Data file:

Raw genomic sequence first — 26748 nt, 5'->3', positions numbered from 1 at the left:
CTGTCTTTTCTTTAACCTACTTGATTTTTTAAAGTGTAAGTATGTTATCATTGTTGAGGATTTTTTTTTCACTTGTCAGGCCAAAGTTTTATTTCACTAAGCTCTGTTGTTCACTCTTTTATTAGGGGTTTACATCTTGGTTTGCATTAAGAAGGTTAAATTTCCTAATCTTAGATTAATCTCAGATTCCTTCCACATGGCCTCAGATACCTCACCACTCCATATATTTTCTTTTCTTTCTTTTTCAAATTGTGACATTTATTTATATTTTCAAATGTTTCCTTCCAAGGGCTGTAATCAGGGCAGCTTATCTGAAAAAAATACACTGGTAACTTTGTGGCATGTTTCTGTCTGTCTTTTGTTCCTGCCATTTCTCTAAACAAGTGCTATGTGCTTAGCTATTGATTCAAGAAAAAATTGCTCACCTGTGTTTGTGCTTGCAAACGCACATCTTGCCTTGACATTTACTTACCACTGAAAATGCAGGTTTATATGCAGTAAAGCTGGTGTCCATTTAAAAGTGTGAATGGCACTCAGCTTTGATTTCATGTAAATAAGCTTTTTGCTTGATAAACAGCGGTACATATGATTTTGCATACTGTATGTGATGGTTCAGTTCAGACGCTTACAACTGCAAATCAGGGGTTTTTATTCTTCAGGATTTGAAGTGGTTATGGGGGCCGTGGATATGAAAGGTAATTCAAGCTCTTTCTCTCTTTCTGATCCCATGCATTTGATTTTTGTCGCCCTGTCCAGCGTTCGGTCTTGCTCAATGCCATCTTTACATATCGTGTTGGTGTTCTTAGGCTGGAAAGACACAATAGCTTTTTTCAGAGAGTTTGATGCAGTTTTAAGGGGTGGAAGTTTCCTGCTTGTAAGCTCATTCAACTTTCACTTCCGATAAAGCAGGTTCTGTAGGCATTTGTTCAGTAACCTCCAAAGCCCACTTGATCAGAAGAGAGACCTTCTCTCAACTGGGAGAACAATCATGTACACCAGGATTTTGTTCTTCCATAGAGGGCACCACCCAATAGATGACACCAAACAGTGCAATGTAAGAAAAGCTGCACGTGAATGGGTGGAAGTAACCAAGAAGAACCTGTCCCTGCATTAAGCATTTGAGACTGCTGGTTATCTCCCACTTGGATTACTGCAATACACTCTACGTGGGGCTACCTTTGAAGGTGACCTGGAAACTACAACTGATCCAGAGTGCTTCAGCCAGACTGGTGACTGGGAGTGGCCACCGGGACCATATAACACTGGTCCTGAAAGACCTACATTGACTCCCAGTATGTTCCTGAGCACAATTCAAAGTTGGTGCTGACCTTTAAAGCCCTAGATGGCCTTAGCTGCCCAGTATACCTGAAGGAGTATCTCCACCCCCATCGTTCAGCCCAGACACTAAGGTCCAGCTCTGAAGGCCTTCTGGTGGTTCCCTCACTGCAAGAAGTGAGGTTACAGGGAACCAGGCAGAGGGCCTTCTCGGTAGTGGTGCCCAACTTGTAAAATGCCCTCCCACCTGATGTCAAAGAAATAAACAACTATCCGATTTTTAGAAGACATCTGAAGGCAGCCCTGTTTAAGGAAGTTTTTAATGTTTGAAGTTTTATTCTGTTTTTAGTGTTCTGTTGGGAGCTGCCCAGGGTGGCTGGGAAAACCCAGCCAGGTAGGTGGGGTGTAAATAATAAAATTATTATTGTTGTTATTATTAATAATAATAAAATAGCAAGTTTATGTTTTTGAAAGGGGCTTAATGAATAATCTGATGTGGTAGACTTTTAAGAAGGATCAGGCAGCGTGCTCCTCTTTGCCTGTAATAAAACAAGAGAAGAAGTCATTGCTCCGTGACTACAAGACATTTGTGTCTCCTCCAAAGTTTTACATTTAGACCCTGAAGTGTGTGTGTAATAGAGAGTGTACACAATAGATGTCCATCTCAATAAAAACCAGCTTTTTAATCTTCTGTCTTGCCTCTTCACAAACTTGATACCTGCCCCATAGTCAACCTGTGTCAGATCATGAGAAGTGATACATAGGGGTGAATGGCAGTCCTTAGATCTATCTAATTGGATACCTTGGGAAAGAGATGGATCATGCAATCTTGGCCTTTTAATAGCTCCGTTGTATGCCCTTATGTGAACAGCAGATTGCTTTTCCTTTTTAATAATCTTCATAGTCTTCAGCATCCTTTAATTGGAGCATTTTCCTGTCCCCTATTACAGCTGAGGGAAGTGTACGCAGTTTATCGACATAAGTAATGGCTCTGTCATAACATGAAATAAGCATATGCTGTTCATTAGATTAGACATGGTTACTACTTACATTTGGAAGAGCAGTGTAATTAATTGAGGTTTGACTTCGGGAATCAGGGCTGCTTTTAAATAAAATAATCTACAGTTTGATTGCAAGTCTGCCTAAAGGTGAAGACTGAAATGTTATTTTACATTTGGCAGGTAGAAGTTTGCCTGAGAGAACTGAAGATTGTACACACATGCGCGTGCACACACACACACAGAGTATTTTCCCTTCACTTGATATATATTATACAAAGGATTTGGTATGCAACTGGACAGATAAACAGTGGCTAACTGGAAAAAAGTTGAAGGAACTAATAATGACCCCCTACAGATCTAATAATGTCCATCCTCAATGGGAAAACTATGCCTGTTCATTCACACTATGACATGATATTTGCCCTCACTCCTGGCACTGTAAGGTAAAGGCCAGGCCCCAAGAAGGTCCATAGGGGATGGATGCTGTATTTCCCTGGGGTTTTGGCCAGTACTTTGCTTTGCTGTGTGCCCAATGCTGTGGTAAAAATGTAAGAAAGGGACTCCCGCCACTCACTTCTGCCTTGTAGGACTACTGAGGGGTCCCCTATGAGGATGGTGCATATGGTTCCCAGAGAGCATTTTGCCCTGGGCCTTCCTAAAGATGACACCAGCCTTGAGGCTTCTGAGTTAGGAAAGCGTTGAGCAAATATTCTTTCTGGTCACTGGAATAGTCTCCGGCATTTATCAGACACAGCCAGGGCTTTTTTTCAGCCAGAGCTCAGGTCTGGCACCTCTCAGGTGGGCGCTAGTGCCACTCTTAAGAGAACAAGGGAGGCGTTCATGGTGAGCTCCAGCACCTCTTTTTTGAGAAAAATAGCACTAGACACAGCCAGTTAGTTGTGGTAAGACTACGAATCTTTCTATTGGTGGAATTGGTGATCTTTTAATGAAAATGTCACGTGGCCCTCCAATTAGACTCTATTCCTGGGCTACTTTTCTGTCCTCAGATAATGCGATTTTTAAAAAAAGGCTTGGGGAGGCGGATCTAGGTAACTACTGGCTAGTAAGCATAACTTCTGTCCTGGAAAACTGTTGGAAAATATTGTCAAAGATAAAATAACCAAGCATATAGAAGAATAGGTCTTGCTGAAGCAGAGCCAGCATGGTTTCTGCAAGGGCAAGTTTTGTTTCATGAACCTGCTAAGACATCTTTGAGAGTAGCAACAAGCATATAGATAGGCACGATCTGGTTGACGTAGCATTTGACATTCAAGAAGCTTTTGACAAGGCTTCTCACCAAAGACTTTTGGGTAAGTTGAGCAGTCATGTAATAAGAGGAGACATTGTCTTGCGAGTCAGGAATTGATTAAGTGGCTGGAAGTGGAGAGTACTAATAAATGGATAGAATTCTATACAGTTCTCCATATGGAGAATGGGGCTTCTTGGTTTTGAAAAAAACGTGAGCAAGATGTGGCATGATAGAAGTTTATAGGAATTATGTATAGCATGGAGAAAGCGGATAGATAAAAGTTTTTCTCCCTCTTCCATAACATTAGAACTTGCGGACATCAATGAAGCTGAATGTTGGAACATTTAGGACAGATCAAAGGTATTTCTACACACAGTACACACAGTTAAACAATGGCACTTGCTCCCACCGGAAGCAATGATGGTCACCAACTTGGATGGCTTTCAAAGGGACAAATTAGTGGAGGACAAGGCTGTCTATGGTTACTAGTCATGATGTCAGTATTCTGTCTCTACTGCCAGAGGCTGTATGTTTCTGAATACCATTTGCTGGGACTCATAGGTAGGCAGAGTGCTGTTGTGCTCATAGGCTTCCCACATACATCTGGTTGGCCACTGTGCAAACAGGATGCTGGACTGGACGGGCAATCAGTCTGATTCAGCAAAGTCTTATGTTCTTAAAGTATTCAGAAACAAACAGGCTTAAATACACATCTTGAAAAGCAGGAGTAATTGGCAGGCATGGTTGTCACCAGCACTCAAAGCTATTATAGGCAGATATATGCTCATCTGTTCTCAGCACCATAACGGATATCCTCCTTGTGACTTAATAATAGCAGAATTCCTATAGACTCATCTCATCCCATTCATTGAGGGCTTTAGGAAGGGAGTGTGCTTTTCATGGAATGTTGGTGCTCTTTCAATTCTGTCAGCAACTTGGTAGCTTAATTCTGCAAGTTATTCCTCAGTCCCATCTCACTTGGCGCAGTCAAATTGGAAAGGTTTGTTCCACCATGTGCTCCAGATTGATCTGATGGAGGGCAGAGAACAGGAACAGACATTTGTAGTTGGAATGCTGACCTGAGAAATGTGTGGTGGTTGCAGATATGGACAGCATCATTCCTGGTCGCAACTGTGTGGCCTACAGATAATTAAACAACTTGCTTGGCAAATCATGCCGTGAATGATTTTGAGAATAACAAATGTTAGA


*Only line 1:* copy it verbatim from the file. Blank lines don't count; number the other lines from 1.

Raw genomic sequence first — 26748 nt, 5'->3', positions numbered from 1 at the left: